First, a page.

On top of my methodology, I also had the issue of finding my flowers, so I spent 3 weeks in the middle of December walking or driving around to find Myrtaceae species. After that, I spent another week just sorting through several kilograms of flowers, and my house was filled with trays and trays of flowers for the remainder of the summer holiday. The flowers had to be air-dried, and the pollen was making all my families hay fever very difficult to deal with but argued such inconveniences were necessary side effects of scientific research. Regardless of my over-preparedness, science never follows plans. There I was, 2 weeks before I was meant to start experimentation, without a supervisor because the professor I did have got stuck overseas and a methodology that I couldn't possibly do in school. At this point, I was panicking, because even the other science students were starting experimentation and I was at square one. In the span of two weeks, I completely changed my research question, methodology, supervisor, and proposal. I had no faith that my new and very rushed methodology would work, but with the guidance of Dr. Tony Carroll who became my Gold CREST supervisor, I managed to develop a practical methodology.

I planned to use the high resistance of multi-drug resistant bacteria to simulate cancer cells but it was only after weeks of lab work and my results coming in that I realised the implications of my research on antimicrobial resistance. One of my crude extracts inhibited nearly 90% of bacteria at a concentration of 0.04 mg/mL. It, like my other extracts were highly effective, and there was basically no research on it. After writing my essay four or five times to fit it into the 4000-word count, I submitted an essay I was happy with.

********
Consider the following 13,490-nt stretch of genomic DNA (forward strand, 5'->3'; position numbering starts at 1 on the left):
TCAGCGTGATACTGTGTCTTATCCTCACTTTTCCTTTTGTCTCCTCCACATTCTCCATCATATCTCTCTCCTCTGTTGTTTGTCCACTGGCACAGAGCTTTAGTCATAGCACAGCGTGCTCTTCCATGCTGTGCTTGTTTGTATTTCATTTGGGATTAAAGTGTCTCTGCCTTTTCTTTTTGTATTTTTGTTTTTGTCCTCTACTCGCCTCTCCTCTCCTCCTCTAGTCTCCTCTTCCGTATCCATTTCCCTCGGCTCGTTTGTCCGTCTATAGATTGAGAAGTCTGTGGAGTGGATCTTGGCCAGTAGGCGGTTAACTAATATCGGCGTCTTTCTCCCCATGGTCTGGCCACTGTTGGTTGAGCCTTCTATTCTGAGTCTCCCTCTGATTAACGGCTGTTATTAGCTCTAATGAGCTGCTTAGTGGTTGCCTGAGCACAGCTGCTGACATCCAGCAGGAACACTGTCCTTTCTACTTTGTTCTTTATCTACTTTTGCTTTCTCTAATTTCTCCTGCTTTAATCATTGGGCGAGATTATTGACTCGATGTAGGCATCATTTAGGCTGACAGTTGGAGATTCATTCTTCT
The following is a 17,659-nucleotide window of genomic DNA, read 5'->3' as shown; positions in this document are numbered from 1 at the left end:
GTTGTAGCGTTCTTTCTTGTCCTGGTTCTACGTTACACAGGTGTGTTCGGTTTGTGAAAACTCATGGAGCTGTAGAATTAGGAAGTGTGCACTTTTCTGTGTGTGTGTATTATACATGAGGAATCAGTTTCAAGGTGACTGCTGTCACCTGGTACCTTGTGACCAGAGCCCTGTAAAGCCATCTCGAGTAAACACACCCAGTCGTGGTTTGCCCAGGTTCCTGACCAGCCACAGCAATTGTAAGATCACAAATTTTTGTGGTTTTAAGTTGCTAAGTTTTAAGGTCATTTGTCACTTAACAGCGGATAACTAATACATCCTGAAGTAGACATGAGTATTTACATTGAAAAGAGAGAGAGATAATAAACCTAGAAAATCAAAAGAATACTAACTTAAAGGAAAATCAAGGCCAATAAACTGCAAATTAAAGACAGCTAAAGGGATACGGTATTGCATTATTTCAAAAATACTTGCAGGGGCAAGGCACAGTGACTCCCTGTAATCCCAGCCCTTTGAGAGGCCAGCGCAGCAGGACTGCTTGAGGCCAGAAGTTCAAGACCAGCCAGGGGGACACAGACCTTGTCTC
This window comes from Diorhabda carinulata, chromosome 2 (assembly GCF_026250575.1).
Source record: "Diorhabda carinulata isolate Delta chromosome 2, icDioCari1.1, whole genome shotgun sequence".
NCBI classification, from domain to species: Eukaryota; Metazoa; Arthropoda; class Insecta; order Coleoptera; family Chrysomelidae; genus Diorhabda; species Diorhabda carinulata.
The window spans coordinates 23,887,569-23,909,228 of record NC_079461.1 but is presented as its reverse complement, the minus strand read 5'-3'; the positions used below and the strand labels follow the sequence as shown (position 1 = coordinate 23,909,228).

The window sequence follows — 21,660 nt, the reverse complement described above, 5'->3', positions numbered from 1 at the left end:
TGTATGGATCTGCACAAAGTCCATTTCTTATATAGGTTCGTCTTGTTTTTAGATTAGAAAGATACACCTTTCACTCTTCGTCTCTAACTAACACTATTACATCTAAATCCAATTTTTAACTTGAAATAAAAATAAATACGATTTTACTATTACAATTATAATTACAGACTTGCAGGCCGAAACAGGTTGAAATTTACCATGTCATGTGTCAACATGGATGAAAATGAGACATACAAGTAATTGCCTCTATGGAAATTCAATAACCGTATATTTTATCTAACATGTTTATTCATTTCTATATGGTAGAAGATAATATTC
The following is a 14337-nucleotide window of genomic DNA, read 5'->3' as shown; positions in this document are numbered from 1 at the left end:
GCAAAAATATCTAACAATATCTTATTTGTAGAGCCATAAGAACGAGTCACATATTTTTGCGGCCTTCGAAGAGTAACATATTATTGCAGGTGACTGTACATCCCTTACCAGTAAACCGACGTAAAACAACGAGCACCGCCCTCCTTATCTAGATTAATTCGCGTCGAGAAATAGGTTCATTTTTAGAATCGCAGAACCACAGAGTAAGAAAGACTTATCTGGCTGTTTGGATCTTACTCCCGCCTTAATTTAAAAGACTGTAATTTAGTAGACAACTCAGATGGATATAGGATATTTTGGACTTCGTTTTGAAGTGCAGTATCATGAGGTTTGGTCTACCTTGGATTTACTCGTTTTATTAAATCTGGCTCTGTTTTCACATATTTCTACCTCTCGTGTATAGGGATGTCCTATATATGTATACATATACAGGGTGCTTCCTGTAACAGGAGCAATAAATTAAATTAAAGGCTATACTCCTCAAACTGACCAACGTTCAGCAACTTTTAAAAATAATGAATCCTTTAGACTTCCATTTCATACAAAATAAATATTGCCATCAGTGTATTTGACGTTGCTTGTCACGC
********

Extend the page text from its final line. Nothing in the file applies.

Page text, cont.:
This is where most students' EE journey ends, but for me, my EE was always much more than a compulsory part of the IB core. The logical next step was publication but getting original research published while still in school was easier said than done and I received more than enough rejection letters. I finally found the Journal of Emerging Investigators but even then, the publication process was harder than I ever imagined. Despite this, it was one of the most enriching experiences of my life. Working with different professors and researchers with each edit brought my attention to elements of scientific research that I had never even thought about.

It was a very long process, after 14 versions of my EE, I finally made it to publication, bringing my EE to an end after nearly 2 years. I want to thank all the teachers who helped me so much even after I graduated, especially Mrs. Mitchell, who spent countless afternoons with me in the Griffith labs and helped me through every step of my publication journey. I have learnt a lot from the experience as a whole and if I had to give any advice to the Year 11s who are just starting their EE journeys or the Year 10s who will soon start thinking about it, choose a topic that genuinely interests you because writing an EE is not easy by any means. Without a passion for the topic you are researching it becomes very difficult, and more than that it is a wasted opportunity. Most of all, take the opportunity you have been given, explore something that has real-world implications and use all the resources around you because the EE can be something much greater than a compulsory piece of assessment. 

Click here for access to Gihansa's complete article.

Melissa Mitchell
Science Teaching Faculty: Biology & CAS Coordinator

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Last reviewed 21 October 2022
Last updated 21 October 2022